- wasting crawl budget;
- leading to backlink dilution (when the same content is available at many URLs, each of those URLs may attract backlinks).
That’s why you should track how much duplicate content your site has and fix the issues worth fixing. To do that, try RankActive’s Site Auditor tool. Go to Overview to see how many identical titles, descriptions, title tags, and metatags your site has.
You can then click on any parameter to see more specific information.
That way, you’ll be able to track duplicate content issues automatically and fix them when you have time.
Duplicate content across multiple domains
The search engine might penalize websites for duplicate content across multiple domains. Here is what Google stated on this topic:
“There are some penalties that are related to the idea of having the same content as another site—for example, if you’re scraping content from other sites and republishing it, or if you republish content without adding any additional value. These tactics are clearly outlined (and discouraged) in our Webmaster Guidelines.”
So “additional value” is the key word here. If you are copying someone else’s content or republishing it without providing additional value, these practices may result in a penalty as they violate Webmaster Guidelines. Google may not always penalize a whole site but exclude the pages with duplicates from search results.
However, if you’re just quoting somebody or copying parts from someone else’s content but providing additional value, it’s OK. You won’t get a penalty for that.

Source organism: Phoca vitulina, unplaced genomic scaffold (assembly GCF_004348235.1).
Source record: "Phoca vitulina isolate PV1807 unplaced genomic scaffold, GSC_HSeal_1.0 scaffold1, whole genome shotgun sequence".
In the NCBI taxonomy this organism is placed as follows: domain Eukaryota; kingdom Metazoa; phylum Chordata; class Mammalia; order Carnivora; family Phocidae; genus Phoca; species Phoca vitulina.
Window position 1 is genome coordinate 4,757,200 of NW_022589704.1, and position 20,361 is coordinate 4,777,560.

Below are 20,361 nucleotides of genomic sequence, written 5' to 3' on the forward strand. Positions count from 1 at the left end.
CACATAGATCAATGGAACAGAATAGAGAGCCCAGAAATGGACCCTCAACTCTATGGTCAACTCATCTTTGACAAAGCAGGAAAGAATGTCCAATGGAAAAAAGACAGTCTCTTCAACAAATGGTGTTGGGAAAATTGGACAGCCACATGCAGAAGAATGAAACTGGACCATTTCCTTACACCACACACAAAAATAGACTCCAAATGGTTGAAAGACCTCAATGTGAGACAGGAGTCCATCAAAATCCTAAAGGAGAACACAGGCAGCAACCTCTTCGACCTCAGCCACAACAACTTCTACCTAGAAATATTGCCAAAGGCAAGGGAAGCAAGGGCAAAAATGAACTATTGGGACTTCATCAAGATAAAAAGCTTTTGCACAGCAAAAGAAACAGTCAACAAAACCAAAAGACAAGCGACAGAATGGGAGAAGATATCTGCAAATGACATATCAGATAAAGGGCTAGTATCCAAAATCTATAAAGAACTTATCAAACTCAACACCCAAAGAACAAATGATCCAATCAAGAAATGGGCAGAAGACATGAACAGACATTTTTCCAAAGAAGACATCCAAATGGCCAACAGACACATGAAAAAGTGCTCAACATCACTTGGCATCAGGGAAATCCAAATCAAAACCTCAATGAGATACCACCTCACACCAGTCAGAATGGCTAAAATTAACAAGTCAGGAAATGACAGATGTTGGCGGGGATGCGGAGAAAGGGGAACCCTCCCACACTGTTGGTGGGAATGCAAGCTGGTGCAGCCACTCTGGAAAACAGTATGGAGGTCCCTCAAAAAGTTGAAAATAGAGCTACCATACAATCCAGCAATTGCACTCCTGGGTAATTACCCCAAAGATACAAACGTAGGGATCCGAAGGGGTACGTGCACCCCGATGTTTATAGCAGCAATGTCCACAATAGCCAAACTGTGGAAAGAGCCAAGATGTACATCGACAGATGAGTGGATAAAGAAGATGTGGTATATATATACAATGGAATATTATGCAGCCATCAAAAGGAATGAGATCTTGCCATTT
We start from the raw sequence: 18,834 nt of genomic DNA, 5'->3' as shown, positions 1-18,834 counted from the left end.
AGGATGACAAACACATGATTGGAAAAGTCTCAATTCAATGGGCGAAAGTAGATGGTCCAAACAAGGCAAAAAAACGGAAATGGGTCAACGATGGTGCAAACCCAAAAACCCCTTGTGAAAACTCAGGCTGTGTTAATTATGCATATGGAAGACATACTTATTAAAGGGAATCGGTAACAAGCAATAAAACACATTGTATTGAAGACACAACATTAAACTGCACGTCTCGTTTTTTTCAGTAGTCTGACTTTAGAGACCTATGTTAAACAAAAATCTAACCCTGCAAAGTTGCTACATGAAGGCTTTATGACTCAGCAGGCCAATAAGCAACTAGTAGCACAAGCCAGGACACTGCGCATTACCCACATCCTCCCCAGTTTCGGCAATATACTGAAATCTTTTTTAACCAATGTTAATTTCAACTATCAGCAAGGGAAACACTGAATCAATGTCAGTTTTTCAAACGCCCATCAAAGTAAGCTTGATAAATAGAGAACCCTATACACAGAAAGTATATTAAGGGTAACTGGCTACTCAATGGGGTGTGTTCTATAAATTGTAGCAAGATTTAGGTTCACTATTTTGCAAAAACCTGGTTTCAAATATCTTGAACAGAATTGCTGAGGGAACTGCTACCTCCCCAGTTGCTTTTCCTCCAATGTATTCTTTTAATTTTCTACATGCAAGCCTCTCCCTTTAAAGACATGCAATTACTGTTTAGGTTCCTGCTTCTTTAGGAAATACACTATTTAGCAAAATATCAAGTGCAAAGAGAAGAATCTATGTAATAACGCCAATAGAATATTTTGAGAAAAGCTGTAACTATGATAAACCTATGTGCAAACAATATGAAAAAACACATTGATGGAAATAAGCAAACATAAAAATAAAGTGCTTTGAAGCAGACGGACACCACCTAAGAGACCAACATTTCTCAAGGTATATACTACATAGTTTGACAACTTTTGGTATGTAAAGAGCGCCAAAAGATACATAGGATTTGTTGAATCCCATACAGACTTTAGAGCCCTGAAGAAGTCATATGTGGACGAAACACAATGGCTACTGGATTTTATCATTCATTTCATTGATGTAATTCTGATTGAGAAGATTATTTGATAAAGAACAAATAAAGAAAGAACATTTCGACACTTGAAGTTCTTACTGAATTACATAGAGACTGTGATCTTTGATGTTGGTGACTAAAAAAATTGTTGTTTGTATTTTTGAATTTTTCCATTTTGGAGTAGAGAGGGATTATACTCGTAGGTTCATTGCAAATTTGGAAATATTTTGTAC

Our verdict: confirmed
A penalty for duplicate content is not a myth. At least, partially. You can get this penalty if you are copying someone else’s content without providing any additional value. Don’t do that, and your site will be fine.
To sum it up
Believing in the five myths listed above can play a dirty trick on your SEO strategy.
In this article, we concluded that:
- Social signals are not a direct ranking factor. Any webmaster can manipulate them, so Google doesn’t take them into account when ranking websites. However, having organic social shares is a good thing as they increase a website’s visibility and gain some extra traffic.
- Google doesn’t use CTR as a ranking signal. This metric is too noisy and easy to manipulate, just like social signals.
- The Hummingbird update didn’t “kill” keyword research and targeting. It just changed the first and made the second much easier. Keyword research is still the foundation of any SEO strategy.
- Pop-ups won’t prevent your website from ranking higher. To keep your rankings, you need to make sure they’re not distracting your visitors from enjoying your content.
- Your website can’t get a penalty for duplicate content within one domain. However, if you are copying someone else’s works or republishing them without providing additional value, your website may get a penalty.
We hope you enjoyed reading our blog post. If you still believe in one of these myths, stop doing it and be smart about your choices when optimizing websites. And also, make good use of advanced SEO tools as they can make your SEO routine much faster and easier.
Like this article? There’s more where that came from.
- 5 Questions to Ask Yourself Before Paying for Rank Tracking Software
- 5 Serious Mistakes Beginner SEOs Make and How to Fix Them
- Why We Use Google’s New Link Attributes and You Should Too
- Title and Description in 2021: Why Google Rewrites SEOs’ Meta Tags
- What We Should Learn From Google’s “About This Result” Feature